0

I have a fresh Ubuntu 17.10 installation on my desktop computer and its wifi is much slower than normal and sometimes just cuts out.

I've tried connecting to ethernet to download updates and it seemed to improve the situation a little, but the wifi was still uselessly slow.

I also tried a suggestion using modprobe to do something to the rt2800pci module, but I don't know what the command really does and I can't find the original article suggesting it.

The best result I had was editing the /etc/resolv.conf file as suggested here: Extremely slow connection after 17.04 update. It worked for a little while, but after a couple restarts from installing software the wifi went back to dead slow connection. Meanwhile all other devices on the network are fast like normal.

Wireless info script output.

  • I'm not really sure if I'm being specific enough in my question, but it's the best I have for now unless someone has a suggestion. I just usually don't get that great of help on here. lIt's usually something like "its in the latest release so just update" but if it were that simple, I'd be able to fix this problem using the update I did right after installing. – Paul Ronquillo Mar 6 '18 at 6:42
0

I assume this is your router or access point:

Cell 01 - Address: <MAC '582A0A' [AC1]>
                    Channel:1
                    Frequency:2.412 GHz (Channel 1)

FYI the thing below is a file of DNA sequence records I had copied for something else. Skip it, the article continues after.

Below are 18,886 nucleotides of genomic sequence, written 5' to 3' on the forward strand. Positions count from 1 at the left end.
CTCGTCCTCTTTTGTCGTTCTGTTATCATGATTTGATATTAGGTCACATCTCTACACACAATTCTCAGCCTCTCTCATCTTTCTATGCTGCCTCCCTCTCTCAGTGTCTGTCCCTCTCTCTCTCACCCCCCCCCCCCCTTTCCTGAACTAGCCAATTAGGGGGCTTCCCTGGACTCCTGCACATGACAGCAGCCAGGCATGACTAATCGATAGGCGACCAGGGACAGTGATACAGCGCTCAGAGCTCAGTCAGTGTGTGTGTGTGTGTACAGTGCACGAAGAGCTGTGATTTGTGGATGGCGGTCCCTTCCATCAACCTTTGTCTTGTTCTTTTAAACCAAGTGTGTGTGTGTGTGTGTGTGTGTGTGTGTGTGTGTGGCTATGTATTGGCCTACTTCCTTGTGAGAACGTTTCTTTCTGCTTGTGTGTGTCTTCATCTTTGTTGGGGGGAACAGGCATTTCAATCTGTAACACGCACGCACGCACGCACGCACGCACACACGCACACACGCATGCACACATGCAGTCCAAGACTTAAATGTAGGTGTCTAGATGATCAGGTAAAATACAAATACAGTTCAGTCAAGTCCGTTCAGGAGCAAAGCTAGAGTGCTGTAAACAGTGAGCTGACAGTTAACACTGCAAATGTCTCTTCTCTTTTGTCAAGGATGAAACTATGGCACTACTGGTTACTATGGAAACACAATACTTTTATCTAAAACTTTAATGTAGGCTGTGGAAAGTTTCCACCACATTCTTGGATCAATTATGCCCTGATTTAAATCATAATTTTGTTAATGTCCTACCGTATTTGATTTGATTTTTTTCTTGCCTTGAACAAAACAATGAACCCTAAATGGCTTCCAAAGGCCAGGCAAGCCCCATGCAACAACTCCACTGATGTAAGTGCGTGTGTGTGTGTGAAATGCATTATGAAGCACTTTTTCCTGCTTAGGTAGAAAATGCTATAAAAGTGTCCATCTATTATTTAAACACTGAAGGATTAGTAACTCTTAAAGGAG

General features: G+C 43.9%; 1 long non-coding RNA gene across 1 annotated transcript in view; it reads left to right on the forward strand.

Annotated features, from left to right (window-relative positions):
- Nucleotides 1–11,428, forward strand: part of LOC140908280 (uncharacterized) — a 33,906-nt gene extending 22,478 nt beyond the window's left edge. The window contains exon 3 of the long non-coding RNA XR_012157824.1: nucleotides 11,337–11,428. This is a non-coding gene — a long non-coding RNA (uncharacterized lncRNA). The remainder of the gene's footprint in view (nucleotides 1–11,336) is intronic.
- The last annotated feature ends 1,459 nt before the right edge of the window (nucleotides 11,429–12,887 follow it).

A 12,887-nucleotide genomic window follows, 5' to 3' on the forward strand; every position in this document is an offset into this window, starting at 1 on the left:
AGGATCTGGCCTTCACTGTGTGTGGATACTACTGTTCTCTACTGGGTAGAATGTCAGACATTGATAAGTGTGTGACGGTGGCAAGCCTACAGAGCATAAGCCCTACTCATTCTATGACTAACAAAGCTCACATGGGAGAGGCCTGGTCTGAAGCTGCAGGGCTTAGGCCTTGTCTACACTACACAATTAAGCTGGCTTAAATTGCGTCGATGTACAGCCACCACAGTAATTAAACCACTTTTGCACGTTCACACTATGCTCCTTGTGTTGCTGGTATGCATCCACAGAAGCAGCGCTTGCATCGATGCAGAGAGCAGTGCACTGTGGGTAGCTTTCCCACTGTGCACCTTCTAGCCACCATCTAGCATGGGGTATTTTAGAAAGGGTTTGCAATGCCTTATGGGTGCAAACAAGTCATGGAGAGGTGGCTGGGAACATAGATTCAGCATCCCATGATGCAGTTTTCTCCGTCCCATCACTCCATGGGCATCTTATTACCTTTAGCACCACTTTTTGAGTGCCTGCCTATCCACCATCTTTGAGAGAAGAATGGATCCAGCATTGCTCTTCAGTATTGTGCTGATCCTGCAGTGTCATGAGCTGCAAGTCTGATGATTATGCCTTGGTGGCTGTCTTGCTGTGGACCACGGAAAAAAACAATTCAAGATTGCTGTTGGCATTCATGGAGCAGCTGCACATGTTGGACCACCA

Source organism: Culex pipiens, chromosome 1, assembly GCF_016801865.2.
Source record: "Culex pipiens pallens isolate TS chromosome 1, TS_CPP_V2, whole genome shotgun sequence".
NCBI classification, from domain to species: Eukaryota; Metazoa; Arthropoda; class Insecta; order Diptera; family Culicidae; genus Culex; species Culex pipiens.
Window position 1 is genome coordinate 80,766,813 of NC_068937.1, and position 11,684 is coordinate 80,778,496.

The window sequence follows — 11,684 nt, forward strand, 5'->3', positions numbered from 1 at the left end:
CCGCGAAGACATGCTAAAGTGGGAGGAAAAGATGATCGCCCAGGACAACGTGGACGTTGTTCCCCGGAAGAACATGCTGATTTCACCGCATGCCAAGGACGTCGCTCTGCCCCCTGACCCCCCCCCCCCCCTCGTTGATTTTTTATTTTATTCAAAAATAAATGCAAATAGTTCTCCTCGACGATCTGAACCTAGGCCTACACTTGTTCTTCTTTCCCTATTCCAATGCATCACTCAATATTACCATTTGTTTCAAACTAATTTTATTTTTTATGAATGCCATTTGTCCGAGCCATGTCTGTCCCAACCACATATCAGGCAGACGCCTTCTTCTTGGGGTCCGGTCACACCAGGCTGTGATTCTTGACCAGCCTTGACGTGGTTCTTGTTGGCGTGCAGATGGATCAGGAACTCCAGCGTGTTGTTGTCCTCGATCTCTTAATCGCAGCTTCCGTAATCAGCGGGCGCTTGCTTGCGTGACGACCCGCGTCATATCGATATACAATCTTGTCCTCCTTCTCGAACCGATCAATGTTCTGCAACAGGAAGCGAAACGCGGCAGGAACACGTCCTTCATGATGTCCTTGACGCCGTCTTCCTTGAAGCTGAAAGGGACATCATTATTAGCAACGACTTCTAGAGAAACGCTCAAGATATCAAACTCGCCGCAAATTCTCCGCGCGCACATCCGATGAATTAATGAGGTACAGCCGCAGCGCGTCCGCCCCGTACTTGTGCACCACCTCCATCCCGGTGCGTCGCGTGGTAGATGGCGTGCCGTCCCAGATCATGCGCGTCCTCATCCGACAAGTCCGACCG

Quality=54/70  Signal level=-56 dBm  
                    Encryption key:on
                    ESSID:"582A0A"
                    Bit Rates:1 Mb/s; 2 Mb/s; 5.5 Mb/s; 11 Mb/s; 6 Mb/s
                              9 Mb/s; 12 Mb/s; 18 Mb/s
                    Bit Rates:24 Mb/s; 36 Mb/s; 48 Mb/s; 54 Mb/s
                    Mode:Master
                    Extra:tsf=000006a984e16b42
                    Extra: Last beacon: 4ms ago
                    IE: IEEE 802.11i/WPA2 Version 1
                        Group Cipher : TKIP
                        Pairwise Ciphers (2) : CCMP TKIP
                        Authentication Suites (1) : PSK
                    IE: WPA Version 1
                        Group Cipher : TKIP
                        Pairwise Ciphers (2) : CCMP TKIP
                        Authentication Suites (1) : PS

First, check the settings in the router. WPA2-AES is preferred; not any WPA and WPA2 mixed mode and certainly not TKIP. Second, if your router is capable of N speeds, you may have better connectivity with a channel width of 20 MHz in the 2.4 GHz band instead of automatic 20/40 MHz, although it is likely to affect N speeds. I also have better luck with a fixed channel, either 1, 6 or 11, rather than automatic channel selection. Also, be certain the router is not set to use N speeds only; auto B, G and N is preferred. After making these changes, reboot the router.

Next, I recommend that your regulatory domain be set explicitly. Check yours:

sudo iw reg get

If you get 00, that is a one-size-maybe-fits-all setting. Find yours here: http://en.wikipedia.org/wiki/ISO_3166-1_alpha-2 Then set it temporarily:

sudo iw reg set IS

Of course, substitute your country code if not Iceland. Set it permanently:

sudo nano /etc/default/crda

Change the last line to read:

REGDOMAIN=IS

Proofread carefully, save and close the text editor.

I have worked on more than one RT2800 case where connectivity was improved when the router was set to use 802.11A, B and G only; in other words, disabling N speeds. I suggest that you experiment with both modes.

Reboot the computer and the router and let us hear if there is any improvement.

Your Answer

By clicking “Post Your Answer”, you agree to our terms of service, privacy policy and cookie policy

Not the answer you're looking for? Browse other questions tagged or ask your own question.